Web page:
Science is in crisis. Any doubt about this status has surely been been dispelled by the loud assurances to the contrary by various authority figures who are deeply invested in the current system . . . When leaders go to that much trouble to insist there is no problem, it’s only natural for outsiders to worry.
And at that point came a footnote, which I want to share with you here:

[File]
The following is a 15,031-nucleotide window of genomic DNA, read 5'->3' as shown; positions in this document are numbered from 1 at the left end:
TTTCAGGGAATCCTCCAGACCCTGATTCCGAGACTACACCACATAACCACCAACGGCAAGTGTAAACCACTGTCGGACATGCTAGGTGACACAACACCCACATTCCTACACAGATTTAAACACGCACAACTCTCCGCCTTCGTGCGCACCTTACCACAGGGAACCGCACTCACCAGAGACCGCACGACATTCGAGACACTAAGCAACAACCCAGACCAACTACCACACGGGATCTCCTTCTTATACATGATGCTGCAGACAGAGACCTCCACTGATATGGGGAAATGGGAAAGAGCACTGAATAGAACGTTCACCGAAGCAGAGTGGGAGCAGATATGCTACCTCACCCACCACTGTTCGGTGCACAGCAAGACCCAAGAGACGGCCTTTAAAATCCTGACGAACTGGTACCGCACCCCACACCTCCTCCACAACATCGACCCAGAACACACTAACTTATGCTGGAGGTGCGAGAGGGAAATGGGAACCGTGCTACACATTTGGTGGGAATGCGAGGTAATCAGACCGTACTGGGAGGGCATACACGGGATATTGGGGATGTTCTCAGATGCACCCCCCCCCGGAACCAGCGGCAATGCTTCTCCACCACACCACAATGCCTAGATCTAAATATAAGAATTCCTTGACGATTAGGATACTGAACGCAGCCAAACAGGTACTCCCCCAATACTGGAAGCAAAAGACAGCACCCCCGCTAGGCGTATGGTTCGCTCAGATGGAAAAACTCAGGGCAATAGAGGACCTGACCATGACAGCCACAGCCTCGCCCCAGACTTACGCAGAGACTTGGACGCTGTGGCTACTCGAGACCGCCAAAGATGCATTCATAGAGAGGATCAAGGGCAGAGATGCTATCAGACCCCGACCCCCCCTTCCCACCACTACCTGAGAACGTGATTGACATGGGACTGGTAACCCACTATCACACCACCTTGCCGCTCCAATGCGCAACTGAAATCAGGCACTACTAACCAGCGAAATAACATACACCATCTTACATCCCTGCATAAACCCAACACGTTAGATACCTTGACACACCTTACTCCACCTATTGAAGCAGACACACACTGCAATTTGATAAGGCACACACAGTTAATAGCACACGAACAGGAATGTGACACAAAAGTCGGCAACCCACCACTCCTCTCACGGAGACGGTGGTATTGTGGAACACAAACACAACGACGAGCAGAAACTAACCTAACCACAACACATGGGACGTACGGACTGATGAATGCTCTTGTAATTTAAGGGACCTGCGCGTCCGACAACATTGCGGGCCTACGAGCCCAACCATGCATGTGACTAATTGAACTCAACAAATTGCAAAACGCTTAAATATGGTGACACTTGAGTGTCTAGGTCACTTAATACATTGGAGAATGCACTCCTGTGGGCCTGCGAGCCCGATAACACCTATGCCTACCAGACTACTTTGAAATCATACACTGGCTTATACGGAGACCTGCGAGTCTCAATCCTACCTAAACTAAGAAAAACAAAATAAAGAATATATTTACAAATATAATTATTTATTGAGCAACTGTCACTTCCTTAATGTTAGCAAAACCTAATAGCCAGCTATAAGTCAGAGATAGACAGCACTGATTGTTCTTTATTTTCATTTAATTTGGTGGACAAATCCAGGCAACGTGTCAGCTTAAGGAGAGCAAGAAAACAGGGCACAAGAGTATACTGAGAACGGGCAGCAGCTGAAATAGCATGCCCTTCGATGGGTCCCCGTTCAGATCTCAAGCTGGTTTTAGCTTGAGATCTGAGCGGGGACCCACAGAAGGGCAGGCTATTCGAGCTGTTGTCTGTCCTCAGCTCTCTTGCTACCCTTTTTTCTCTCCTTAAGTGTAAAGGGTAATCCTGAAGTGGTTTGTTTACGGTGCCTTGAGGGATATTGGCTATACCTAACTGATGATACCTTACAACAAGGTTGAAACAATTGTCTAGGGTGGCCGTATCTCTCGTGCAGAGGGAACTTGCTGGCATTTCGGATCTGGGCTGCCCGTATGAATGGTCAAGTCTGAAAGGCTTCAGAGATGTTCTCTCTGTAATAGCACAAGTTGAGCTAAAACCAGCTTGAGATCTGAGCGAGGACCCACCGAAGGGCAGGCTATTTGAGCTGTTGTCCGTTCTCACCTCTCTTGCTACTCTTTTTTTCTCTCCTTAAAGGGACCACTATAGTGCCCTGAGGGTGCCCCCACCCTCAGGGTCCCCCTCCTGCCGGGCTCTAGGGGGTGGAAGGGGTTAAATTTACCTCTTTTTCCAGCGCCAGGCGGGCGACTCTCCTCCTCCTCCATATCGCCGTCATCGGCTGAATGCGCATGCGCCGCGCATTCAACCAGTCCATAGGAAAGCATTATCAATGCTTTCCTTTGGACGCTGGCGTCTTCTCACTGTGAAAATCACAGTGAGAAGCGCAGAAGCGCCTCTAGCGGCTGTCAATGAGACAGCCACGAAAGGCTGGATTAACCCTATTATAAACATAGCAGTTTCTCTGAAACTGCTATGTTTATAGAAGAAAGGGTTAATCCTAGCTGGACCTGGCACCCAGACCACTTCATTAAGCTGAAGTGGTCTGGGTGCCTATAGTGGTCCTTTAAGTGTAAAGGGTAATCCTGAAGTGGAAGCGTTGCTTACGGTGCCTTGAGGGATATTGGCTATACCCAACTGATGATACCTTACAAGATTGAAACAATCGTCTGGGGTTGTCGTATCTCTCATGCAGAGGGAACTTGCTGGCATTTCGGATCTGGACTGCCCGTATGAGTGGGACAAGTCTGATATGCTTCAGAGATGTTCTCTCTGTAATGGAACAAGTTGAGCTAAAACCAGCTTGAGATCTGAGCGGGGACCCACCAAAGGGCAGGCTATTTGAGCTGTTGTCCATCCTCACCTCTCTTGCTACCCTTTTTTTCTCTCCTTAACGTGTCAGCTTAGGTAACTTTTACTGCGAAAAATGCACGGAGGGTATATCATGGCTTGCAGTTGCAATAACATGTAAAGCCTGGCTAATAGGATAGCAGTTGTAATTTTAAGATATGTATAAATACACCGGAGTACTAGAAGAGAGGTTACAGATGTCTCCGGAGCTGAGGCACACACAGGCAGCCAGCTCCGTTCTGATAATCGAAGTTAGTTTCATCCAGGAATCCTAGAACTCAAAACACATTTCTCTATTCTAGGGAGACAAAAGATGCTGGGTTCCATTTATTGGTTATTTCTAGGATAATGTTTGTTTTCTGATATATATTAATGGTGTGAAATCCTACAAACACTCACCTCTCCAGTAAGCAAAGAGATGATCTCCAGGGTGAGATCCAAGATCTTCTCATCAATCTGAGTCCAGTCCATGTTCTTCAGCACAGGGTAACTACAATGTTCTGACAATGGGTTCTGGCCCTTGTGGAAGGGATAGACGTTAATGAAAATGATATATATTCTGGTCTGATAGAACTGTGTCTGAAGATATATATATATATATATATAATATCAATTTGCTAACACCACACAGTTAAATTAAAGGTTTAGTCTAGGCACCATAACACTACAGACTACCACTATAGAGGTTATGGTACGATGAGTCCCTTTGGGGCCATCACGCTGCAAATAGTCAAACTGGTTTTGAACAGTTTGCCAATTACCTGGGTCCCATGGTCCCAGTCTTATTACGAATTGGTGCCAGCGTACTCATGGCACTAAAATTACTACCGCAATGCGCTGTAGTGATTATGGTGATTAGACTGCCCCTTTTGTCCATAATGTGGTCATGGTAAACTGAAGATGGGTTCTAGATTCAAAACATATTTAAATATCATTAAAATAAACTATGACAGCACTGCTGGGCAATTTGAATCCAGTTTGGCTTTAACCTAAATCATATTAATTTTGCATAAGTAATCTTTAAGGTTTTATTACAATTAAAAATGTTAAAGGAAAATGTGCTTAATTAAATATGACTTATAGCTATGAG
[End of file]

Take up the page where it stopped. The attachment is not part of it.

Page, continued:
At this point a savvy critic might point to global-warming denialism and HIV/AIDS denialism as examples where the scientific consensus is to be trusted and where the dissidents are the crazies and the hacks. Without commenting on the specifics of these fields, I will just point out that the research leaders in those areas are not declaring a lack of crisis—far from it!—nor are they shilling for their “patterns of discovery.” Rather, the leaders in these fields have been raising the alarm for decades and have been actively pointing out inconsistencies in their theories and gaps in their understanding. Thus, I do not think that my recommendation to watch out when the experts tell you to calm down, implies blanket support for dissidents in all areas of science. One’s attitude toward dissidents should depend a bit on the openness to inquiry of the establishments from which they are dissenting.
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